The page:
Eli & Elm sent me their king-size organic cotton Side Sleeper pillow. The large cushion was rolled up and stuffed inside its long, white shipping box.
I pulled it out and cut away the bag and tape to reveal a gold and ivory pillow shaped like half of a fingertip bandage.
The quilted pillow fabric is extremely soft, and the filling is especially plush and squishy. The front and back of the pillow have “Organic” written stylistically across the pleats, and are joined by a gold suede band.
The seams are hidden and seem durable enough to withstand even the roughest of sleepers. I really appreciate the placement of the zipper, as many zippers that go from corner to corner often get jammed with the interior fabric. When I unzipped the portal to coziness, I was met with tiny noodles of cotton stuffing, which Eli & Elm explains can be removed to adjust height, support, and cushiness for a fully customizable experience.
Side Sleeper Construction
Eli & Elm’s pillow design is not only customizable for all sleepers, but it’s specially designed to benefit side-sleepers. The unique shape gives the head and neck the support they need, which is often not provided by flat pillows. I have two flat pillows that have lost every ounce of support and comfort that they once had, so this has been a long time coming. I couldn’t find any information on how I was supposed wash it, and I’ve had issues in the past with damp pillows, so I gave it an extra hour for good measure totaling 120 minutes on low heat. Once out of the dryer, I could start enjoying the pillow without having to smell the factory in which it was made.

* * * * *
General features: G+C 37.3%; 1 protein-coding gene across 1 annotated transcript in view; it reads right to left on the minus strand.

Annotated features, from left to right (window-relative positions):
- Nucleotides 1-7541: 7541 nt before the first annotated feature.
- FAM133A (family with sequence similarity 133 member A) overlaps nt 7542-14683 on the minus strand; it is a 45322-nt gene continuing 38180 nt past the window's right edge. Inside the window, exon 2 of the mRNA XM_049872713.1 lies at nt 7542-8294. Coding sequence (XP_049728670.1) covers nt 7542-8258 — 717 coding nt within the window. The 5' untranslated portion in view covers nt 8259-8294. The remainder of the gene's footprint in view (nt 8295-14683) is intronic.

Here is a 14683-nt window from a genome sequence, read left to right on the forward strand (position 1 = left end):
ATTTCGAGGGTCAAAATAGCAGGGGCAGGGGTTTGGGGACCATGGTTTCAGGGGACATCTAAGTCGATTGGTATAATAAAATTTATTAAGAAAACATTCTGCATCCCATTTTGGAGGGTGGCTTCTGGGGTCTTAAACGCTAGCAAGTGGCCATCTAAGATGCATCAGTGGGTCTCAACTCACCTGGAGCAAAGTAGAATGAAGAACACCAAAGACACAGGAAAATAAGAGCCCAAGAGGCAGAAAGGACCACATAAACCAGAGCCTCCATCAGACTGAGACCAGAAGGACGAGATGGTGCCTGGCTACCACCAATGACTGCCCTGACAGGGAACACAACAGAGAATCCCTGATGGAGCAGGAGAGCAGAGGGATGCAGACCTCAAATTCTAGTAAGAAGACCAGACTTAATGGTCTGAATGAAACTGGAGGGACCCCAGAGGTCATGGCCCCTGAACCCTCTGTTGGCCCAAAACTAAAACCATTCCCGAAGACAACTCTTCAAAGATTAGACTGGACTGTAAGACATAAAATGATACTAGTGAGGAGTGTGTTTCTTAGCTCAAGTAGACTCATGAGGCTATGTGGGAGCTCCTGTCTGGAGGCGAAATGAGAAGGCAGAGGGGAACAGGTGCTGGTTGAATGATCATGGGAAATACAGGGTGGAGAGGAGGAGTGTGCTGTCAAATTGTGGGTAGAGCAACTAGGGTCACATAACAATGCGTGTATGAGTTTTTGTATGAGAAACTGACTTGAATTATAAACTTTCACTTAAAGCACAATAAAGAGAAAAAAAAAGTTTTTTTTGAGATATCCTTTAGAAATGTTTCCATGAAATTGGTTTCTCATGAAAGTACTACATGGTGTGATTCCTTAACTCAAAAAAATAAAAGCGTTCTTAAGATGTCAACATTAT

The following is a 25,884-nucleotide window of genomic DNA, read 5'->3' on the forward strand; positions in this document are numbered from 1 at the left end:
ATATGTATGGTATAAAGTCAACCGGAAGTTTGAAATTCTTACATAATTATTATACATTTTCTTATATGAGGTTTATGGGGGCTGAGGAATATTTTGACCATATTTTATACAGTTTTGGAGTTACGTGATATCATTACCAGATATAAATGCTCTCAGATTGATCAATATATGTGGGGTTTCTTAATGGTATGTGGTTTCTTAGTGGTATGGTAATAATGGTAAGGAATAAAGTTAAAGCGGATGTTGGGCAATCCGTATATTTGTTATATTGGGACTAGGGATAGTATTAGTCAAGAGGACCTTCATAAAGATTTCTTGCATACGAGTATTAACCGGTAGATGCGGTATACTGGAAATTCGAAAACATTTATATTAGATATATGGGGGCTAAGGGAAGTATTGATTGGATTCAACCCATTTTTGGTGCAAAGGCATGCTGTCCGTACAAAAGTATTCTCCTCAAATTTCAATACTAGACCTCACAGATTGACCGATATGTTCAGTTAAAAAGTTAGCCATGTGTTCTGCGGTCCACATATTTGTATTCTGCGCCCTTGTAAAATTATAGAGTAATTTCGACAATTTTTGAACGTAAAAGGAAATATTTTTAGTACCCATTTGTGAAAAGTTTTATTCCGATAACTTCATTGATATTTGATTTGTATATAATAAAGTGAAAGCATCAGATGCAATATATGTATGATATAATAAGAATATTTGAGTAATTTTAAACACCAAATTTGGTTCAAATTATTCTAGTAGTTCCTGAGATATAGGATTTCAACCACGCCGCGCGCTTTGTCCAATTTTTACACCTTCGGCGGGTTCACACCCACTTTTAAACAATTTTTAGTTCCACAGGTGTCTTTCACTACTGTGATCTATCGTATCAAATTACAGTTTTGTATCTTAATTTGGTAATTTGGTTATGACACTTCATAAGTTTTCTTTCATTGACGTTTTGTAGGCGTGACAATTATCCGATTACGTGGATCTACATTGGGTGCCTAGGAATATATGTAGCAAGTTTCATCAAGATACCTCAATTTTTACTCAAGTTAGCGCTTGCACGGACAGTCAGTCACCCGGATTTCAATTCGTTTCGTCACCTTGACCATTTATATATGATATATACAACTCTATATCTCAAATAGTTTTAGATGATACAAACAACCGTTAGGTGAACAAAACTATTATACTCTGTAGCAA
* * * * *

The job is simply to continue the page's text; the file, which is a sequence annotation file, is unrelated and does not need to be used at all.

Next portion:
The pillow fabric is comprised of 37% organic cotton, 2% spandex, and 61% polyester; and the fill is made of 75% latex and 25% polyester fiber. Eli & Elm claim that their cotton fabric is breathable, hypoallergenic, eco-friendly, and temperature modulating, so I was intrigued to try it alongside Eli & Elm’s Cooling Whitney Collection. Unlike the Whitney Collection, the Side Sleeper does not utilize Phase Changing Materials in its construction, so experiencing the cooling effects side-by-side would give me an ideal comparison test. In the end, it really did do what they said it would.
My Side Sleeper Findings
The pillow is heavy and kind of unwieldy—if you hold it with one hand, you feel like it will stretch into oblivion, but if you hold it with two hands, it still figures out a way to spill over your arms. When moving the pillow, it feels as though it’s caught somewhere between liquid and solid despite very clearly just being a fabric pillow stuffed with little squishy noodles. When placed on an immovable surface—like a bed—the pillow takes on a whole different personality. The noodles compress under the weight of your head allowing the half-fingertip-bandage shape to conform to your neck. The Side Sleeper feels like a luxury neck pillow made of pizza dough, and I love it. It can be hard to find a pillow that meets all of your greatest expectations, but Eli & Elm got it right this time. No matter which way I slept or rolled, the pillow was always there, giving me the best cushion experience for all sides of my head. It was both supportive and forgiving, which makes it a perfect pillow for literally anyone.